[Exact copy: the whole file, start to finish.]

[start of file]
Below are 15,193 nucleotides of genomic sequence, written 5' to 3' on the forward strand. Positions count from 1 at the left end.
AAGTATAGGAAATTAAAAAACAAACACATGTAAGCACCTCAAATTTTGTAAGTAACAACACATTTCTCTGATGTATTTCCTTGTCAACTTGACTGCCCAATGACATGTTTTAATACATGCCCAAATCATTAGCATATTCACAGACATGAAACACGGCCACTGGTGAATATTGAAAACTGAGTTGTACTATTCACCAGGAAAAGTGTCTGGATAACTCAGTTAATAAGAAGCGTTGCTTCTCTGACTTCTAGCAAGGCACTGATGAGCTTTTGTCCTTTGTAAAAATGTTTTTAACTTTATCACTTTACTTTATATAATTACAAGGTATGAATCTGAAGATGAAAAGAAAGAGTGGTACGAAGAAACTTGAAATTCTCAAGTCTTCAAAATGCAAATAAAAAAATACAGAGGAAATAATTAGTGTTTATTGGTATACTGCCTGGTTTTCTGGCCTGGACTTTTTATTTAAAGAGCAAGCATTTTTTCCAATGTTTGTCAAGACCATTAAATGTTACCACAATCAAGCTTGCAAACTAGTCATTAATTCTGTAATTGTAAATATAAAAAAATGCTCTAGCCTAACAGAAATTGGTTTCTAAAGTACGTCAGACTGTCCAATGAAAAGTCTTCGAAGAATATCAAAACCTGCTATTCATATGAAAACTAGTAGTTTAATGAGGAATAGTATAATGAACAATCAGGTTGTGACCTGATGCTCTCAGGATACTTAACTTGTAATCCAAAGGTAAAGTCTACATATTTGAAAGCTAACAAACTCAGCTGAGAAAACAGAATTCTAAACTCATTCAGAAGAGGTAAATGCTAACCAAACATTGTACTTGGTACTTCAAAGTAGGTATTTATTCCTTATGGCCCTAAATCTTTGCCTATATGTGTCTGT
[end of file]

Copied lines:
Below are 15,193 nucleotides of genomic sequence, written 5' to 3' on the forward strand. Positions count from 1 at the left end.
AAGTATAGGAAATTAAAAAACAAACACATGTAAGCACCTCAAATTTTGTAAGTAACAACACATTTCTCTGATGTATTTCCTTGTCAACTTGACTGCCCAATGACATGTTTTAATACATGCCCAAATCATTAGCATATTCACAGACATGAAACACGGCCACTGGTGAATATTGAAAACTGAGTTGTACTATTCACCAGGAAAAGTGTCTGGATAACTCAGTTAATAAGAAGCGTTGCTTCTCTGACTTCTAGCAAGGCACTGATGAGCTTTTGTCCTTTGTAAAAATGTTTTTAACTTTATCACTTTACTTTATATAATTACAAGGTATGAATCTGAAGATGAAAAGAAAGAGTGGTACGAAGAAACTTGAAATTCTCAAGTCTTCAAAATGCAAATAAAAAAATACAGAGGAAATAATTAGTGTTTATTGGTATACTGCCTGGTTTTCTGGCCTGGACTTTTTATTTAAAGAGCAAGCATTTTTTCCAATGTTTGTCAAGACCATTAAATGTTACCACAATCAAGCTTGCAAACTAGTCATTAATTCTGTAATTGTAAATATAAAAAAATGCTCTAGCCTAACAGAAATTGGTTTCTAAAGTACGTCAGACTGTCCAATGAAAAGTCTTCGAAGAATATCAAAACCTGCTATTCATATGAAAACTAGTAGTTTAATGAGGAATAGTATAATGAACAATCAGGTTGTGACCTGATGCTCTCAGGATACTTAACTTGTAATCCAAAGGTAAAGTCTACATATTTGAAAGCTAACAAACTCAGCTGAGAAAACAGAATTCTAAACTCATTCAGAAGAGGTAAATGCTAACCAAACATTGTACTTGGTACTTCAAAGTAGGTATTTATTCCTTATGGCCCTAAATCTTTGCCTATATGTGTCTGT